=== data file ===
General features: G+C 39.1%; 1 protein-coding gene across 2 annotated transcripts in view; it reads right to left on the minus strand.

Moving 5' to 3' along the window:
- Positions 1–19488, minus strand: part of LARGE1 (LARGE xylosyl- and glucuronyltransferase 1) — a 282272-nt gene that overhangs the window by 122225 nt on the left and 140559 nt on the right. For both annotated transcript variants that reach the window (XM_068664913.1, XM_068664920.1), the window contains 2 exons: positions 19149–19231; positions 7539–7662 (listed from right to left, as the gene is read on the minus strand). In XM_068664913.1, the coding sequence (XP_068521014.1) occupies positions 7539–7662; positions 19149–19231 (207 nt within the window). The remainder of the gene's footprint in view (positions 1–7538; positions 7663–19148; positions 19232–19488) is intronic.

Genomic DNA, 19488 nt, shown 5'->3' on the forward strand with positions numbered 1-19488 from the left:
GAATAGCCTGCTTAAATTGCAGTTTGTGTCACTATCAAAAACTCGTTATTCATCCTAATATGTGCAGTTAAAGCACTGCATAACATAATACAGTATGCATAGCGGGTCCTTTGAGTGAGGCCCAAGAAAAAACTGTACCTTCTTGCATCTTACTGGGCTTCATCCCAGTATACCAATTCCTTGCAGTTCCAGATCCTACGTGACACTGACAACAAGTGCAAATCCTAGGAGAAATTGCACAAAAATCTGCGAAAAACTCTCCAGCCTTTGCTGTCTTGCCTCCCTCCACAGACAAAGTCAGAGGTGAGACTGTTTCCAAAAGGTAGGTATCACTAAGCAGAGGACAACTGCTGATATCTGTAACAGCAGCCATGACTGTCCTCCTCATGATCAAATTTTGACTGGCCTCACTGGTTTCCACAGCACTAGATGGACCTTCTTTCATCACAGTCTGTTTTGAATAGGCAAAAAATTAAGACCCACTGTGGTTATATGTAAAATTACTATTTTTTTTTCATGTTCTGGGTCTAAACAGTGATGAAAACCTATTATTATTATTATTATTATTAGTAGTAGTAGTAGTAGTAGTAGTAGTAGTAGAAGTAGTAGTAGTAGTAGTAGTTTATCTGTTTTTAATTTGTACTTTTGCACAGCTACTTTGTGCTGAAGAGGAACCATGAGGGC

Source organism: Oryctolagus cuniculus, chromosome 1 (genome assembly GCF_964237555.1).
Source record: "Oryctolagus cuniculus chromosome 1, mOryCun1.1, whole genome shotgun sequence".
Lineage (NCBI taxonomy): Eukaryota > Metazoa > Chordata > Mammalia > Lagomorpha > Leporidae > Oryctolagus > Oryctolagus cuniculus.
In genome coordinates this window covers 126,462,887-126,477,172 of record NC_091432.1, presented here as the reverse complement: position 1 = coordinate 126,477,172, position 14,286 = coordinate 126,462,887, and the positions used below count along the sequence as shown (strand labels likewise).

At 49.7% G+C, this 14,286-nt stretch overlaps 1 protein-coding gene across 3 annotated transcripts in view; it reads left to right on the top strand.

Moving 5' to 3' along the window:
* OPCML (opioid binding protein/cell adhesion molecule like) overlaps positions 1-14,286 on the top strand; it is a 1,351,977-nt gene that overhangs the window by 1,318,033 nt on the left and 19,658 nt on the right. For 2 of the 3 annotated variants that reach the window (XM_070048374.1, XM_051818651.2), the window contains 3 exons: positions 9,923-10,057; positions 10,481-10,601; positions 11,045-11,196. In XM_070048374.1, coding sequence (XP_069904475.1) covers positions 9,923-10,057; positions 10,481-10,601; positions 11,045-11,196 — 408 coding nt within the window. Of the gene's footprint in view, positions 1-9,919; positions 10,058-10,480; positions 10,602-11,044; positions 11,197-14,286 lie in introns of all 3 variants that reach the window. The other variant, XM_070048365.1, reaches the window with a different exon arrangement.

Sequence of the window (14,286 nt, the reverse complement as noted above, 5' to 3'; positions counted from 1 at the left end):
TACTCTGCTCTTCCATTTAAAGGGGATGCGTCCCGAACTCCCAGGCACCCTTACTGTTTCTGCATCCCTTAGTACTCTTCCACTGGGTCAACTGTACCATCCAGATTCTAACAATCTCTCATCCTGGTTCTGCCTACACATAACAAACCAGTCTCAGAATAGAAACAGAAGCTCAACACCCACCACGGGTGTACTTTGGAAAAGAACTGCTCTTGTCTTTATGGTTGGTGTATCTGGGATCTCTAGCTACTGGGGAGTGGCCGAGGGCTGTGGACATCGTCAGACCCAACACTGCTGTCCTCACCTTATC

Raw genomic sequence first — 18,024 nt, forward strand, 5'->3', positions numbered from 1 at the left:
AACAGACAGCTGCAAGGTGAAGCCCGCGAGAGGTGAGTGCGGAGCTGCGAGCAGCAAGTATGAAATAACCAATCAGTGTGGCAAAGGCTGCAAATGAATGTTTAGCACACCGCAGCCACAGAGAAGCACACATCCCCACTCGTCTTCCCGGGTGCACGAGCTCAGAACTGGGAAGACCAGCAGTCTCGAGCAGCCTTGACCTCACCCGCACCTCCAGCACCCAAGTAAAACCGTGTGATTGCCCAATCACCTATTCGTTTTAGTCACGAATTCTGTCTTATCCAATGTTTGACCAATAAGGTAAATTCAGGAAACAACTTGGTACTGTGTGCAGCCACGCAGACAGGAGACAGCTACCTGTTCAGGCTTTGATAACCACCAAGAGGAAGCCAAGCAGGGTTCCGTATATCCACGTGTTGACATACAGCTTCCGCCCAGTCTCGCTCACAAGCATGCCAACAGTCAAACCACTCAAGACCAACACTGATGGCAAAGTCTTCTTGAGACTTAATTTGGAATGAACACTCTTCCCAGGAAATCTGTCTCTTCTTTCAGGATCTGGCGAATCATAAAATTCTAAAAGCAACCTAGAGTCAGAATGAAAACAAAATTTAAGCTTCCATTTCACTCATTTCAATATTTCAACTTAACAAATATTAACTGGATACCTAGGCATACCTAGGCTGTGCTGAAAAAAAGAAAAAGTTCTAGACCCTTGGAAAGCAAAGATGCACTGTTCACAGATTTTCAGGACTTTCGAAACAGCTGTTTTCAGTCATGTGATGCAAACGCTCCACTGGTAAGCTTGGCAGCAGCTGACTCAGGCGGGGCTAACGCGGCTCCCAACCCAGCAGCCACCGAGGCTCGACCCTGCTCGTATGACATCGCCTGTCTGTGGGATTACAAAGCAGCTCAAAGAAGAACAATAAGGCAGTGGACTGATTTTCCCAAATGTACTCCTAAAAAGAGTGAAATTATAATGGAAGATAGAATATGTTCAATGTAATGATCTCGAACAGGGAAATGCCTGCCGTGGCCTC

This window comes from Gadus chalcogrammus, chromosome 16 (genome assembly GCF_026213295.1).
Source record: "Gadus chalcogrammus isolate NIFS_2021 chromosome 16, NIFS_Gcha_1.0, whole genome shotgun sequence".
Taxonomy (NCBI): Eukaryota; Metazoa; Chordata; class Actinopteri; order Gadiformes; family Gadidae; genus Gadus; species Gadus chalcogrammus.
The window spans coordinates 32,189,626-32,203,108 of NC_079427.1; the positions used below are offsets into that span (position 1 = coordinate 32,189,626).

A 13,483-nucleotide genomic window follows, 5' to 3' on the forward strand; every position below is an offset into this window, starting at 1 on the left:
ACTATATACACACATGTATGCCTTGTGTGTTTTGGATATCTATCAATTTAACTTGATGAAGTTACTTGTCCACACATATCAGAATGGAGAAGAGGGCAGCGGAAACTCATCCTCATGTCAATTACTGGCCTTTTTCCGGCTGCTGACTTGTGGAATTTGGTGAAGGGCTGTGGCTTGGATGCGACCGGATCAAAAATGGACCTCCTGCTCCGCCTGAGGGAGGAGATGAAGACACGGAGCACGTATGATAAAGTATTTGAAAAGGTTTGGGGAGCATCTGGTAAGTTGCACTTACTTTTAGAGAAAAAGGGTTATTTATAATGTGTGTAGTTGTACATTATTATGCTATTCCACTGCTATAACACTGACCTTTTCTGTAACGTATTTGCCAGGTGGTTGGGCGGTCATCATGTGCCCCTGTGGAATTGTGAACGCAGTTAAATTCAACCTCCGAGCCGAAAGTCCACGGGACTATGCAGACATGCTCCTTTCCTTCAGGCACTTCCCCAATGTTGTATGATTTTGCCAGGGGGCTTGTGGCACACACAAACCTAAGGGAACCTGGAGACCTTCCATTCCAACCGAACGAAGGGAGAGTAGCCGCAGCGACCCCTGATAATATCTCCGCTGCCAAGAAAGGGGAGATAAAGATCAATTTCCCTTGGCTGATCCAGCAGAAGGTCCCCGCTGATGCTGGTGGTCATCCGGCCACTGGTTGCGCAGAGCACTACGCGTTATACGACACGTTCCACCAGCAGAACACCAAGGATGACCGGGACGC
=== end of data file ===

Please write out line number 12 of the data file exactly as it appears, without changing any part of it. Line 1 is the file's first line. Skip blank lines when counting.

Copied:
* OPCML (opioid binding protein/cell adhesion molecule like) overlaps positions 1-14,286 on the top strand; it is a 1,351,977-nt gene that overhangs the window by 1,318,033 nt on the left and 19,658 nt on the right. For 2 of the 3 annotated variants that reach the window (XM_070048374.1, XM_051818651.2), the window contains 3 exons: positions 9,923-10,057; positions 10,481-10,601; positions 11,045-11,196. In XM_070048374.1, coding sequence (XP_069904475.1) covers positions 9,923-10,057; positions 10,481-10,601; positions 11,045-11,196 — 408 coding nt within the window. Of the gene's footprint in view, positions 1-9,919; positions 10,058-10,480; positions 10,602-11,044; positions 11,197-14,286 lie in introns of all 3 variants that reach the window. The other variant, XM_070048365.1, reaches the window with a different exon arrangement.